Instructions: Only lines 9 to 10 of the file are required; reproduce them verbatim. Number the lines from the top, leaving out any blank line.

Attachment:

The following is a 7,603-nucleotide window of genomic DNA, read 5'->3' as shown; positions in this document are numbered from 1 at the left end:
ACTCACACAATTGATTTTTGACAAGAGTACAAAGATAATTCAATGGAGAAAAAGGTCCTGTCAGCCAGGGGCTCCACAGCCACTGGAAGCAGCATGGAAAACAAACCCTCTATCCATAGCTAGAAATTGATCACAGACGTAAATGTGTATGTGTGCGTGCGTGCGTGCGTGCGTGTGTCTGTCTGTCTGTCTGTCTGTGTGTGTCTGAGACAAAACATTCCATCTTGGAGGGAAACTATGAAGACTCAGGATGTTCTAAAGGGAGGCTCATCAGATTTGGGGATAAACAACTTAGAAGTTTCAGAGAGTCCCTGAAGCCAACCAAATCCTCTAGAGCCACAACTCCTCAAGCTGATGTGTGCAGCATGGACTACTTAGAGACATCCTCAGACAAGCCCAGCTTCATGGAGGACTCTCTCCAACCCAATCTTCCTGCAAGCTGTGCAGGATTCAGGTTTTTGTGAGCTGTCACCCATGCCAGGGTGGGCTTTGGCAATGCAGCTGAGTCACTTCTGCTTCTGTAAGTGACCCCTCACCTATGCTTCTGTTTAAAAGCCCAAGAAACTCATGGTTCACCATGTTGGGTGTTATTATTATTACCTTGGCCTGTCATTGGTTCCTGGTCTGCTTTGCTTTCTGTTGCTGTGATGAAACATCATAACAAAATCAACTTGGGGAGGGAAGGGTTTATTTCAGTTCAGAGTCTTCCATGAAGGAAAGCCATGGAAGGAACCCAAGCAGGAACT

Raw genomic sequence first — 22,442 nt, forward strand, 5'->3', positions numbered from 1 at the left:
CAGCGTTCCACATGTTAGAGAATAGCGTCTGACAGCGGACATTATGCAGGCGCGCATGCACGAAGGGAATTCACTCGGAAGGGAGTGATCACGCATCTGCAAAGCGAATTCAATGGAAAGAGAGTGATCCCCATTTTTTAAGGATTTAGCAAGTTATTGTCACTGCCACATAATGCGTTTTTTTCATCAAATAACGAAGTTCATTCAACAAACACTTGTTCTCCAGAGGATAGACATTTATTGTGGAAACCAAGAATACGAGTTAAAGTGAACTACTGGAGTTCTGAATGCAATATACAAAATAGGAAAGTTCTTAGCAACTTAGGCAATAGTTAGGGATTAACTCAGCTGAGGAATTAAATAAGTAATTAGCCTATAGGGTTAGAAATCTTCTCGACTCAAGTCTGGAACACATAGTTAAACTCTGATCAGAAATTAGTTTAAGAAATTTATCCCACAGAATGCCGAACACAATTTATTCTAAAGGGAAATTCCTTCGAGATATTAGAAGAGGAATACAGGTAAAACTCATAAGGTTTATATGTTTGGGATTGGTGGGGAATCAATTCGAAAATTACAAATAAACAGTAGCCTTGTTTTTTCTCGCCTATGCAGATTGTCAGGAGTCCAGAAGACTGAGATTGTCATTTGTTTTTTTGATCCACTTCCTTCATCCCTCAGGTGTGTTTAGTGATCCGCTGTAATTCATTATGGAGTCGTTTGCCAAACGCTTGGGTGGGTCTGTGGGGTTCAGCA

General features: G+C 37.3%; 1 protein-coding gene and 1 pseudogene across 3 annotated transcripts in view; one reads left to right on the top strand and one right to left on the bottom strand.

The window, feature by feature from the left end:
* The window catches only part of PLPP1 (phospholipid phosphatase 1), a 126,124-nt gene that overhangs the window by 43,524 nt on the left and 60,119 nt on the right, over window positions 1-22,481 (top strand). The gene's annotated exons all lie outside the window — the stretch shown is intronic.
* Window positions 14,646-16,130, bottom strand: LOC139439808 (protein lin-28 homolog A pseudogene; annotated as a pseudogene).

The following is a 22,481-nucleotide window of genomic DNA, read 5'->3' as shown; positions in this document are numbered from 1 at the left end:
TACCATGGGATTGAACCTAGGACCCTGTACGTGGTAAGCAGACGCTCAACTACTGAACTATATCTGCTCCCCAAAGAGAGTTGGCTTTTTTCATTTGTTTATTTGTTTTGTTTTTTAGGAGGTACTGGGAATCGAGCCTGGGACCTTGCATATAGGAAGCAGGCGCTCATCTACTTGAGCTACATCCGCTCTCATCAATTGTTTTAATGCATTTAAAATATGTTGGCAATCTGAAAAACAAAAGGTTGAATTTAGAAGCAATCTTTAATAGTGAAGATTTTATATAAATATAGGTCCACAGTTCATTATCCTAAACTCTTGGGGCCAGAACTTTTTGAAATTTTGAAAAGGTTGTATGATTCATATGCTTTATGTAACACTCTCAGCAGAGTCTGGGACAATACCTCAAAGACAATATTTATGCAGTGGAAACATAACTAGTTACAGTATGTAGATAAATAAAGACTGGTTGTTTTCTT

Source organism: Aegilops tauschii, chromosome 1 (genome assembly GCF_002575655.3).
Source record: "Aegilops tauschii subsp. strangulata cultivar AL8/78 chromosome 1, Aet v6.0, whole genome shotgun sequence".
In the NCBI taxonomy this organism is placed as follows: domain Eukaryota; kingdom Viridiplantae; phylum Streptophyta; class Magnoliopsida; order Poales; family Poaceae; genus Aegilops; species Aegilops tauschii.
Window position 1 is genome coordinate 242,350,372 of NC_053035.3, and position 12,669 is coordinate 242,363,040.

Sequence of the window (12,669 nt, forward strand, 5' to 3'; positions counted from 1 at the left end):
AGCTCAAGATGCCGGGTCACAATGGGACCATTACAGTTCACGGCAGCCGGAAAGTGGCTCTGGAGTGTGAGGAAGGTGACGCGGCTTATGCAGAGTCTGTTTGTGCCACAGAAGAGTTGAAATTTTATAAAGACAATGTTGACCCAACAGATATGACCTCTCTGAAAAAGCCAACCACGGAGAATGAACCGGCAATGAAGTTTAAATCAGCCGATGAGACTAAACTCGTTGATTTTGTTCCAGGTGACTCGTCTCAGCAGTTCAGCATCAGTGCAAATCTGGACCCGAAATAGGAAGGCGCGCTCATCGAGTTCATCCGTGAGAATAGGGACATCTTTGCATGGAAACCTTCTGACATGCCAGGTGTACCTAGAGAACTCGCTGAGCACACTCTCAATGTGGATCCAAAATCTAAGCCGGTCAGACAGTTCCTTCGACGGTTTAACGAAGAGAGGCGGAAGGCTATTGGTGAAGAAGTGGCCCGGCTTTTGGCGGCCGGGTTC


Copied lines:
The following is a 22,481-nucleotide window of genomic DNA, read 5'->3' as shown; positions in this document are numbered from 1 at the left end:
TACCATGGGATTGAACCTAGGACCCTGTACGTGGTAAGCAGACGCTCAACTACTGAACTATATCTGCTCCCCAAAGAGAGTTGGCTTTTTTCATTTGTTTATTTGTTTTGTTTTTTAGGAGGTACTGGGAATCGAGCCTGGGACCTTGCATATAGGAAGCAGGCGCTCATCTACTTGAGCTACATCCGCTCTCATCAATTGTTTTAATGCATTTAAAATATGTTGGCAATCTGAAAAACAAAAGGTTGAATTTAGAAGCAATCTTTAATAGTGAAGATTTTATATAAATATAGGTCCACAGTTCATTATCCTAAACTCTTGGGGCCAGAACTTTTTGAAATTTTGAAAAGGTTGTATGATTCATATGCTTTATGTAACACTCTCAGCAGAGTCTGGGACAATACCTCAAAGACAATATTTATGCAGTGGAAACATAACTAGTTACAGTATGTAGATAAATAAAGACTGGTTGTTTTCTT